After lunch, mentor Miles Daprato led a discussion about native ecology and read an excerpt from the book “The Ohlone Way” to help students visualize what this area might have been like thousands of years ago. This helped to put the restoration effort into context – though we won’t be able to get this area to look like it did back then, the hedgerow they installed will help provide resources to species whose habitat has been reduced.

Since we had seen so many birds on our first Field Day, I brought binoculars for our second Field Day and mentor groups explored the property, binocs in hand. Groups were able to spot Western Bluebirds, Say’s Phoebes, Western Scrub-Jays and more – even some cows grazing on the hills! Then, students found a quiet spot to reflect on the day and write a postcard to themselves about their experiences.

At closing circle, one student summed up her experience wonderfully, “I liked that we weren’t just planting, we were helping wildlife too!”. Thanks for another great day, Woodland High!

A rainy day at River Garden Farms

Florin High School at River Garden Farms
SLEWS Program | Sacramento Valley | January 15, 2019

Participating School
Florin High School

Partners/Landowners
Audubon California
River Garden Farms

Mentors
Aaron Haiman, Environmental Scientist and Tribal Liaison, Sacramento-San Joaquin Delta Conservancy
Esther Tracy, Environmental Scientist, Department of Water Resources
Fanny Ye, Soil Conservationist, NRCS
Xerónimo Castañeda, Conservation Project Associate, Audubon California

Summary of the Day
Our second day at River Garden Farms wins the award for wettest Field Day of the season so far! As soon as students arrived we had them gear up in rain gear and mud boots before having breakfast under a canopy. We did an opening circle and played “Where the Wind Blows” to learn more about each other, before playing a round of “Steal the Native Plant” to learn more about some of the species we’d later be planting.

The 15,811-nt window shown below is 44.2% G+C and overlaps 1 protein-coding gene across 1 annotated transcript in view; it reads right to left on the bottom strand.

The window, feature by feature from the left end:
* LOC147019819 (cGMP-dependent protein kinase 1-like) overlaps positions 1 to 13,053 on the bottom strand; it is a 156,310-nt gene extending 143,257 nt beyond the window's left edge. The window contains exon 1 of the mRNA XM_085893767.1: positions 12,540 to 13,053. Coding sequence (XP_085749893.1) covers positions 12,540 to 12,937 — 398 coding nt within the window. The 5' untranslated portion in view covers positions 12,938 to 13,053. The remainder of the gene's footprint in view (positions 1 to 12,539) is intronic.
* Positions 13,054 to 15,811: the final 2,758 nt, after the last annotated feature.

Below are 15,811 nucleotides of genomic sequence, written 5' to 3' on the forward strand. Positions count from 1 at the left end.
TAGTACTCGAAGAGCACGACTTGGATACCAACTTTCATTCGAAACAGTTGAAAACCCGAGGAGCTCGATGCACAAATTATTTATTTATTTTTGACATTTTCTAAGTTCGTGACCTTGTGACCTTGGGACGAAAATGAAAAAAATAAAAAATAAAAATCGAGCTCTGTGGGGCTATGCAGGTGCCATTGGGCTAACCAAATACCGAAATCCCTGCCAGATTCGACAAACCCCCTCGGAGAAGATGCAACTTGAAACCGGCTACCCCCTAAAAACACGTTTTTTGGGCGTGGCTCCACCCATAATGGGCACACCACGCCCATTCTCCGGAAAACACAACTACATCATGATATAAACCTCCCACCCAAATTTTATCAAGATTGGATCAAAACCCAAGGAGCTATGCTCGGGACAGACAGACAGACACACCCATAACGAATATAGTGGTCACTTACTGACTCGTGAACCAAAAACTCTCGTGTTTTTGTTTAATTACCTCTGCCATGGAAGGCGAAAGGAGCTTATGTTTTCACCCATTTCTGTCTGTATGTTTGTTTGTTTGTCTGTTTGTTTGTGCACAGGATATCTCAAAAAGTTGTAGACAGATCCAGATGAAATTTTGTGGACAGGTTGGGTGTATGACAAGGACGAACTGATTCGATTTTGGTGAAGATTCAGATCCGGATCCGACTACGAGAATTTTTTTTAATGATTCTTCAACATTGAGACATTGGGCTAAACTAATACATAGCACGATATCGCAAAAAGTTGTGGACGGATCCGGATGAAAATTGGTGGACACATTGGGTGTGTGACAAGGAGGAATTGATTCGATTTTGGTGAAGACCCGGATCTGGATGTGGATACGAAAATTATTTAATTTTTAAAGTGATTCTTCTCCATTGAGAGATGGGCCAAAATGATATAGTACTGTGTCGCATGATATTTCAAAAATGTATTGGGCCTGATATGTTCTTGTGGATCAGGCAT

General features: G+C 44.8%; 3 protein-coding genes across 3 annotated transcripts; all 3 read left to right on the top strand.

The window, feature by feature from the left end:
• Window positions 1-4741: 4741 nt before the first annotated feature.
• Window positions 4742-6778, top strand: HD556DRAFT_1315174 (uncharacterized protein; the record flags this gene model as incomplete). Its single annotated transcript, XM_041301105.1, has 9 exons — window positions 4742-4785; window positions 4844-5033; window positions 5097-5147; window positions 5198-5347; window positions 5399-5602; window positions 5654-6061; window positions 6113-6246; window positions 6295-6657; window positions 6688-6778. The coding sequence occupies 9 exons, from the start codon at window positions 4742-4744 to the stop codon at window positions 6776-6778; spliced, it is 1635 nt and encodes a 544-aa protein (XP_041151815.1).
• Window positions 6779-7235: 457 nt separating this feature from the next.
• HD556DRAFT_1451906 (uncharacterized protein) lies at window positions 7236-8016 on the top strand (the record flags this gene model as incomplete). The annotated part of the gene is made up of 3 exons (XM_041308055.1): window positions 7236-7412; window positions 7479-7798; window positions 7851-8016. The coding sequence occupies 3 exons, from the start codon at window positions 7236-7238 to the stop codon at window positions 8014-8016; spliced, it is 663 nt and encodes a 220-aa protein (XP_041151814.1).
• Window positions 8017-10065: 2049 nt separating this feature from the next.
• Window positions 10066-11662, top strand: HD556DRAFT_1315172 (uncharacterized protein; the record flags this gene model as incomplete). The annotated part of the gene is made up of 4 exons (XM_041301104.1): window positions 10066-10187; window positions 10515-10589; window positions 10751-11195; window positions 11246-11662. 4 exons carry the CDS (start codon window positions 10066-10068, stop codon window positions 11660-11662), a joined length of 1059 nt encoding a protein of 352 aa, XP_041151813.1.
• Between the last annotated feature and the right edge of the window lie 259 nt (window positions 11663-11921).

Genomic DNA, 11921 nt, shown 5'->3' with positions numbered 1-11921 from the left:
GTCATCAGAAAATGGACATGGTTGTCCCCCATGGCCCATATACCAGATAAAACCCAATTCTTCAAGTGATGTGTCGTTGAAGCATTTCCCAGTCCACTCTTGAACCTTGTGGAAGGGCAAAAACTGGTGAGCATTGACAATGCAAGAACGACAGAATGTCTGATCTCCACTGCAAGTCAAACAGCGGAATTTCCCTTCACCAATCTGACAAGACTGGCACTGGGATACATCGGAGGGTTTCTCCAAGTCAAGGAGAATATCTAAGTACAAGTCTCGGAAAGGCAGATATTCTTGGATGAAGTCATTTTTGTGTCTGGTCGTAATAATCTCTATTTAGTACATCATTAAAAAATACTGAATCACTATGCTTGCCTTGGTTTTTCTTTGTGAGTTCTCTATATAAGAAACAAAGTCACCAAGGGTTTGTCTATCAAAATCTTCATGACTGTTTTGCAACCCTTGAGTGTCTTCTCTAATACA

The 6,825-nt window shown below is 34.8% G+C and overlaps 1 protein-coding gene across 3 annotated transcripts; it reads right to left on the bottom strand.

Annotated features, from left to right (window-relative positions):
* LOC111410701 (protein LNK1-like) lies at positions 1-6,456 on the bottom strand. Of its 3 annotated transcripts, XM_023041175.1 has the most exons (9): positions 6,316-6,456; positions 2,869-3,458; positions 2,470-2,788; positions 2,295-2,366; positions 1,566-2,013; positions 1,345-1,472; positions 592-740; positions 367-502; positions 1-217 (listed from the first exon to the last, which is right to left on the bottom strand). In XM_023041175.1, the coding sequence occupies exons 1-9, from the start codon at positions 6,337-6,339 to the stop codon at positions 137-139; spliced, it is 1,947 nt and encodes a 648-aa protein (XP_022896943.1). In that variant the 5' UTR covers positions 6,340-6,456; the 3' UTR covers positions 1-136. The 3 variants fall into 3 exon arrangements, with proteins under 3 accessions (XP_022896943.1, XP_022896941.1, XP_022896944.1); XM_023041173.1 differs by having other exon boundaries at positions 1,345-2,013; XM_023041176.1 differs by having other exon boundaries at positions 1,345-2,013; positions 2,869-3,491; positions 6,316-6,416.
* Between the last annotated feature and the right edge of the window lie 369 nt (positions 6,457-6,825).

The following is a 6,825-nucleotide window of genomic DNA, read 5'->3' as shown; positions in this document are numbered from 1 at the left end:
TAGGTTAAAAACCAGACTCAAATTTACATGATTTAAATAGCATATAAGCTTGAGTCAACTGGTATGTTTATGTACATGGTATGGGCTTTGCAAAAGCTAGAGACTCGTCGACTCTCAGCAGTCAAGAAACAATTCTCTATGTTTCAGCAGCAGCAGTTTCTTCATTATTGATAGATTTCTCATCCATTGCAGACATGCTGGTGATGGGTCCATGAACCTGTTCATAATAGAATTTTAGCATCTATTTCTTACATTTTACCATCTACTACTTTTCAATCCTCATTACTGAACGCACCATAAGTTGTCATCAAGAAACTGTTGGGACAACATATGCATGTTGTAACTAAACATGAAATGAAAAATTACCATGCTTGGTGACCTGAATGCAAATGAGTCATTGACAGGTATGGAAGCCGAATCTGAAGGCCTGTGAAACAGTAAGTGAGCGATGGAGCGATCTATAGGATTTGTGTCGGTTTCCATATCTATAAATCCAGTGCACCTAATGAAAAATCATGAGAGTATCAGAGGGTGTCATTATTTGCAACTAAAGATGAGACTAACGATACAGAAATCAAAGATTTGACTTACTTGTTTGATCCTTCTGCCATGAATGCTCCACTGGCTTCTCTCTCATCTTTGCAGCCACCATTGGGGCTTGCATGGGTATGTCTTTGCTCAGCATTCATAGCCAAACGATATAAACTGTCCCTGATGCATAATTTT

On our first Field Day we installed a drip irrigation system, but unfortunately this area was too muddy for us to access this time. Luckily, Dominic Bruno (Assistant General Manager of River Garden Farms) had another project up his sleeve – maintaining the native plant hedgerow that classes of SLEWS students help install in years past. He demonstrated the proper way to trim the deergrass bunches, plant milkweed seeds, and replant some of the plants that did not survive.

Two mentor groups set off, clippers in hand, to trim the deergrass. One group pretended they were working in a barbershop, giving “haircuts” to the bunches of deergrass on the levee. As one student put it, “we gave haircuts to 33 customers and not a single one left us a tip!”. Two other groups ventured in the opposite direction, replanting some of the plants from previous years that hadn’t survived. Finally, the fifth group worked on planting “companion” milkweed seeds next to established plants. These milkweed plants will be a crucial resource for migrating monarch butterflies. By the end of the day, Dominic estimated that students trimmed 45 deergrass, planted 100 milkweed plants as associates, and replanted 50 native trees and shrubs!

The rain continued to come down throughout the morning, so we decided to shelter for lunch. After taking off raingear, students loaded back up onto the bus to ride to the shop area for lunch. On the way, avid birder and mentor Aaron Haiman led the students in a birdwatching activity facing some flooded rice fields. Flooding the rice fields breaks down the rice stalks for the following growing season, but also creates artificial wetlands that provide habitat for migratory birds. River Garden Farms has added another level of restoration to this effort, growing “Fish Food” for young salmon in the Sacramento River. You can learn more about this awesome project by watching the short film “A New Way Forward” at this link: https://www.youtube.com/watch?v=miIhs-mc_40.

Students enjoyed lunch in River Garden Farms’ shop area, eating at tables amongst rice harvesting machinery storage. Students especially enjoyed warming up by the heater after a chilly, wet day!